It was a claim he repeated during the rally. “New Hampshire was taken from us,” he said.

In an hour and a half speech, Trump hit on most of his usual themes — emphasizing the economy and saying New Hampshire had been hit worse than most other states by negative long-term trends.

“You look like central casting for the closing of factories,” Trump said.

New Hampshire, which had a 2.8 percent unemployment rate when Trump took office, has continued to have one of the lowest unemployment rates in the country.

In a week when bond markets flashed what has historically been a major recession warning and the stock market had its worst day of the year to date, the president rolled out both his positive and negative economic pitches, again arguing that if he loses re-election, the stock market will plummet.

“You have no choice but to vote for me, because your 401(k) is down the tubes. Everything’s going to be down the tubes,” Trump said. “So whether you love me or hate me, you’ve gotta vote for me.”

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Trump’s Green New Deal: President considering buying Greenland

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This land is your land, this land is … Greenland?

President Donald Trump has on multiple occasions discussed trying to buy the country of Greenland, a source familiar with the matter told NBC News on Friday.

The Wall Street Journal first reported the news on Thursday.

Trump has with “varying degrees of seriousness” expressed an interest in trying to purchase the icy 811,000-square-mile island in the North Atlantic, according to The Journal, citing unnamed sources familiar with the deliberations.

Greenland is an autonomous Danish territory with a population of more than 50,000 and has natural resources such as coal and uranium. Trump reportedly told advisers in one exchange last spring he’d heard that Denmark was having financial problems because of the subsidies it pays to Greenland, and wondered if he should buy it. “What do you guys think about?” Trump asked the room, a source told the Journal. “Do you think it would work?”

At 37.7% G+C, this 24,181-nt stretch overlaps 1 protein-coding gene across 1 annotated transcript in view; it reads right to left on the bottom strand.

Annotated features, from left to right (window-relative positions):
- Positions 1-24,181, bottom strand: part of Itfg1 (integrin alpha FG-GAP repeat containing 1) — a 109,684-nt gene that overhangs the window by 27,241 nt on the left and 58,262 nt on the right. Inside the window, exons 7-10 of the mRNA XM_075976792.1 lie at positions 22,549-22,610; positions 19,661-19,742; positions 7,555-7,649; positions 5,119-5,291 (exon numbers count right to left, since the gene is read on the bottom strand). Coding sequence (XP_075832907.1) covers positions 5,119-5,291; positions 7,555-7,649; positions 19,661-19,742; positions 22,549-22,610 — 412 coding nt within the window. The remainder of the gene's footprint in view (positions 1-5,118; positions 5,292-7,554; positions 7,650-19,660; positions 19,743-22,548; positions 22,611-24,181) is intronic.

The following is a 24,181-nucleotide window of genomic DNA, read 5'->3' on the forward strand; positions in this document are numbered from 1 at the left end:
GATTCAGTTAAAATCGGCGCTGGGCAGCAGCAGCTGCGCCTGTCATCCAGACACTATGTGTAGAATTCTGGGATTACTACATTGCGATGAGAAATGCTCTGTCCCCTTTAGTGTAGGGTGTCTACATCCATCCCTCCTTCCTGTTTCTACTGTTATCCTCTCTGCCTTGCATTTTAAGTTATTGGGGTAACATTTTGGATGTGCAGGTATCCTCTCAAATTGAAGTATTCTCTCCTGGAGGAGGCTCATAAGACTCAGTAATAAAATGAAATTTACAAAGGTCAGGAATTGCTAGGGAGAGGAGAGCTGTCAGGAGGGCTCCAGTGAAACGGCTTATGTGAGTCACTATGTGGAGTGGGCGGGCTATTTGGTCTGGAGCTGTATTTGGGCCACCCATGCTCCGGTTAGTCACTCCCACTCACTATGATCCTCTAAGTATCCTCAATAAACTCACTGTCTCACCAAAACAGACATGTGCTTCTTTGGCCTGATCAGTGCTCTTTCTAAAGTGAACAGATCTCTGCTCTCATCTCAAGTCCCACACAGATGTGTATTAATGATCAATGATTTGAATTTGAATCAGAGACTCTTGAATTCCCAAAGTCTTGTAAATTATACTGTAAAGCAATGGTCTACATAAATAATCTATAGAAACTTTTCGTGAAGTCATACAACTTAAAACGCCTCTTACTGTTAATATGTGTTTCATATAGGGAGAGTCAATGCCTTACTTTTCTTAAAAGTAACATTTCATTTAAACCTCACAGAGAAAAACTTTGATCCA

Icebergs are seen from the window of an airplane carrying NASA scientists as they track melting ice in eastern Greenland on Aug. 14, 2019.Mstyslav Chernov / AP

It’s unclear what the price tag for the country would be, or whether Denmark would consider selling it.

Officials with Denmark’s Royal House and the Danish embassy in Washington did not immediately respond to the Journal’s request for comment on the talks.

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“We are open for business, but we’re not for sale,” Greenland’s foreign minister Ane Lone Bagger told Reuters.

Lars Lokke Rasmussen, the former prime minister of Denmark, also balked at the idea in a tweet on Thursday.

“It must be an April Fool’s Day joke!” he tweeted.

Trump is scheduled to visit Denmark in September.

The United States has previously tried to buy the strategically located country. President Harry S. Truman offered to purchase it for $100 million in 1946, but Denmark declined the offer, the Journal noted, adding the U.S. had also looked into acquiring the country back in 1867.

Technically a part of North America, Greenland is between the Atlantic and Arctic oceans, and between Canada and Europe. The U.S. has an airbase there, which is part of the country’s state-of-the-art ballistic missile early warning system and satellite tracking system.